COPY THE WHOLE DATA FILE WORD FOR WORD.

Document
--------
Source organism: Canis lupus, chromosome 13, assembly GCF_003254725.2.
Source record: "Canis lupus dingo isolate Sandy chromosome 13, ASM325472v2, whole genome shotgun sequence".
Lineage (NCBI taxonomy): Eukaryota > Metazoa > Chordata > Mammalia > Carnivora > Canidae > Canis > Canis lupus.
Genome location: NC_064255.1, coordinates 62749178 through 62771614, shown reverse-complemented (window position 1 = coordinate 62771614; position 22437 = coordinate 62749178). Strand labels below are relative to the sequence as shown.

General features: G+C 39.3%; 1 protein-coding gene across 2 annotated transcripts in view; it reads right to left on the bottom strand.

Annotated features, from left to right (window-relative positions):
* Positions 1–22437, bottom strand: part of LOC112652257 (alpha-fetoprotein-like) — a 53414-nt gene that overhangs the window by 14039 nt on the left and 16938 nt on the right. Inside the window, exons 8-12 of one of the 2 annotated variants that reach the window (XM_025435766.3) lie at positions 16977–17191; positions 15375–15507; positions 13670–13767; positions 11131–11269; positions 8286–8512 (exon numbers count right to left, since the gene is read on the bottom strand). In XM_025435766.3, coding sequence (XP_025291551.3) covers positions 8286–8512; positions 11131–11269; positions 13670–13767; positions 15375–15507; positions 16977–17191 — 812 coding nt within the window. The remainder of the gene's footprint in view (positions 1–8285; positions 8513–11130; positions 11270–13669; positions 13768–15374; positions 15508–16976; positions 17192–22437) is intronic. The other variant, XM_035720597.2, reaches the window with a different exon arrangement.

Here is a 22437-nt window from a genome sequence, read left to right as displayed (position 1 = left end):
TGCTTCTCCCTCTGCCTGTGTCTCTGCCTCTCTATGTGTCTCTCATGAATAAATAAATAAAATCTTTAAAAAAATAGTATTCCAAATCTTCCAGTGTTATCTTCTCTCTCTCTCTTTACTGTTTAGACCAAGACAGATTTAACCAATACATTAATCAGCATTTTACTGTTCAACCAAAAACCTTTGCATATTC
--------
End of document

Source organism: Canis lupus, chromosome 13, assembly GCF_003254725.2.
Source record: "Canis lupus dingo isolate Sandy chromosome 13, ASM325472v2, whole genome shotgun sequence".
Lineage (NCBI taxonomy): Eukaryota > Metazoa > Chordata > Mammalia > Carnivora > Canidae > Canis > Canis lupus.
Genome location: NC_064255.1, coordinates 62749178 through 62771614, shown reverse-complemented (window position 1 = coordinate 62771614; position 22437 = coordinate 62749178). Strand labels below are relative to the sequence as shown.

General features: G+C 39.3%; 1 protein-coding gene across 2 annotated transcripts in view; it reads right to left on the bottom strand.

Annotated features, from left to right (window-relative positions):
* Positions 1–22437, bottom strand: part of LOC112652257 (alpha-fetoprotein-like) — a 53414-nt gene that overhangs the window by 14039 nt on the left and 16938 nt on the right. Inside the window, exons 8-12 of one of the 2 annotated variants that reach the window (XM_025435766.3) lie at positions 16977–17191; positions 15375–15507; positions 13670–13767; positions 11131–11269; positions 8286–8512 (exon numbers count right to left, since the gene is read on the bottom strand). In XM_025435766.3, coding sequence (XP_025291551.3) covers positions 8286–8512; positions 11131–11269; positions 13670–13767; positions 15375–15507; positions 16977–17191 — 812 coding nt within the window. The remainder of the gene's footprint in view (positions 1–8285; positions 8513–11130; positions 11270–13669; positions 13768–15374; positions 15508–16976; positions 17192–22437) is intronic. The other variant, XM_035720597.2, reaches the window with a different exon arrangement.

Here is a 22437-nt window from a genome sequence, read left to right as displayed (position 1 = left end):
TGCTTCTCCCTCTGCCTGTGTCTCTGCCTCTCTATGTGTCTCTCATGAATAAATAAATAAAATCTTTAAAAAAATAGTATTCCAAATCTTCCAGTGTTATCTTCTCTCTCTCTCTTTACTGTTTAGACCAAGACAGATTTAACCAATACATTAATCAGCATTTTACTGTTCAACCAAAAACCTTTGCATATTC